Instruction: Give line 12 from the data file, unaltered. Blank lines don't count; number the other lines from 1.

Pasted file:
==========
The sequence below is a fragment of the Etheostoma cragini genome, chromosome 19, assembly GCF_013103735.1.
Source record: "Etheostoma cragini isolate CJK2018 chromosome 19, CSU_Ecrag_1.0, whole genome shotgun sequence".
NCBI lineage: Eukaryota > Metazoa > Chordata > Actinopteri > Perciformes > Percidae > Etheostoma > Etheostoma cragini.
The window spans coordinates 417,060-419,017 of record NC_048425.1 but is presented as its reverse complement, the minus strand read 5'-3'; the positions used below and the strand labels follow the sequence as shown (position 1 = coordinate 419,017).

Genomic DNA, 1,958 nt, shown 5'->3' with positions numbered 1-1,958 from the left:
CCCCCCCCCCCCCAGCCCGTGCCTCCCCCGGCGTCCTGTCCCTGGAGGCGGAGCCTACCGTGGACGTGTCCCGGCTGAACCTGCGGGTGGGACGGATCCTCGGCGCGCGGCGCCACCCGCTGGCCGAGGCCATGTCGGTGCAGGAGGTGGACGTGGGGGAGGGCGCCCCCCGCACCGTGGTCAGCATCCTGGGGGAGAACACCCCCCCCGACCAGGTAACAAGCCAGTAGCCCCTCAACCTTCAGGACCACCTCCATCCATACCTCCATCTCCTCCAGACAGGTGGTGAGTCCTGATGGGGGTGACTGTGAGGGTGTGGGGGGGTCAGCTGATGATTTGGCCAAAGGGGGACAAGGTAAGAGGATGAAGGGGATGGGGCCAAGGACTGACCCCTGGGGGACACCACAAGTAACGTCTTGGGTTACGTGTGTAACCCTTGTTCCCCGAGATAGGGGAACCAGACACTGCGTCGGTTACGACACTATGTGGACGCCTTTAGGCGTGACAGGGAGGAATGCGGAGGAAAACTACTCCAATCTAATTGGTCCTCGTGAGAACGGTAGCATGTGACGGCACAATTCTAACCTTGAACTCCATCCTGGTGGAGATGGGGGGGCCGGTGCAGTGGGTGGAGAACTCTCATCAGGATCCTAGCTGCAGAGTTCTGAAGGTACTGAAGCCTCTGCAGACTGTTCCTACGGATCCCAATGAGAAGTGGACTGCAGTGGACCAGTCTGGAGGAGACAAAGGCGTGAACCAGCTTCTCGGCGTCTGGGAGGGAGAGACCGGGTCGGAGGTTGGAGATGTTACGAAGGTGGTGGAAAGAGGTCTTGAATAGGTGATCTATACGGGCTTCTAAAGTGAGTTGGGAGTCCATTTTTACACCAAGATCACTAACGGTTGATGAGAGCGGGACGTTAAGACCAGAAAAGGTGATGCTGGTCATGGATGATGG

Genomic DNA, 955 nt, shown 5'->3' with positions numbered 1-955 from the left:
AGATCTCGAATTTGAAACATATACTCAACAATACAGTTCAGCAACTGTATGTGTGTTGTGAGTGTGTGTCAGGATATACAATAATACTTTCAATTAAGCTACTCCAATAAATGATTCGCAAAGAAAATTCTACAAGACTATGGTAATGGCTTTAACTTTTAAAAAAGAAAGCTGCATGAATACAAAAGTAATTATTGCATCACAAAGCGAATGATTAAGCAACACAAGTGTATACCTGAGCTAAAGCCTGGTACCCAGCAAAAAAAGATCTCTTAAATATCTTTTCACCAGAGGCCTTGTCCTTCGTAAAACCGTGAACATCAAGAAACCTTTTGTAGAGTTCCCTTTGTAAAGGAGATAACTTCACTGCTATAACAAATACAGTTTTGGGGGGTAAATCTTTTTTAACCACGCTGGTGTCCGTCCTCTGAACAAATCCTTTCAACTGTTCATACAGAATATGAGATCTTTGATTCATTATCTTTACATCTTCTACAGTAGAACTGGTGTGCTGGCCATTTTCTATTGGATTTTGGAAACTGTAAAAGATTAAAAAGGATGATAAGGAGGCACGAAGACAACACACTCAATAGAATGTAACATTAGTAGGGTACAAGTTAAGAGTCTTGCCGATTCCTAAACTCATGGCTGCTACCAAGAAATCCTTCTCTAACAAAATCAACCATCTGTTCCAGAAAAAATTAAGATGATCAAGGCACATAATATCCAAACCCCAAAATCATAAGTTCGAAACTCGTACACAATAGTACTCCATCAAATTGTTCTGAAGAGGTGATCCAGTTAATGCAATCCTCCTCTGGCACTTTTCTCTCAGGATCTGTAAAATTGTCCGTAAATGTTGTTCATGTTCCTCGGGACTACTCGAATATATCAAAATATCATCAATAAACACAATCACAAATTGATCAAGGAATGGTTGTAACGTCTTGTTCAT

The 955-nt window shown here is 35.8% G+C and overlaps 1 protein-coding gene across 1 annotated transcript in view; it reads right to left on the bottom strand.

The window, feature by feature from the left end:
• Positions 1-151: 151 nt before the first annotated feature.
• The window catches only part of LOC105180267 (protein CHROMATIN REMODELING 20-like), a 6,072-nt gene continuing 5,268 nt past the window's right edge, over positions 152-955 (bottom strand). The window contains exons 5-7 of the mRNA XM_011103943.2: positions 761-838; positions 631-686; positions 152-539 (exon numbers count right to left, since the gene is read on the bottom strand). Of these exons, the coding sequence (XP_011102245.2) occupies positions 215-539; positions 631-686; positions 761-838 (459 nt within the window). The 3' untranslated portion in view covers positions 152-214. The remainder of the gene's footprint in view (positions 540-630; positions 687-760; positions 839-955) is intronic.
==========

• The window catches only part of LOC105180267 (protein CHROMATIN REMODELING 20-like), a 6,072-nt gene continuing 5,268 nt past the window's right edge, over positions 152-955 (bottom strand). The window contains exons 5-7 of the mRNA XM_011103943.2: positions 761-838; positions 631-686; positions 152-539 (exon numbers count right to left, since the gene is read on the bottom strand). Of these exons, the coding sequence (XP_011102245.2) occupies positions 215-539; positions 631-686; positions 761-838 (459 nt within the window). The 3' untranslated portion in view covers positions 152-214. The remainder of the gene's footprint in view (positions 540-630; positions 687-760; positions 839-955) is intronic.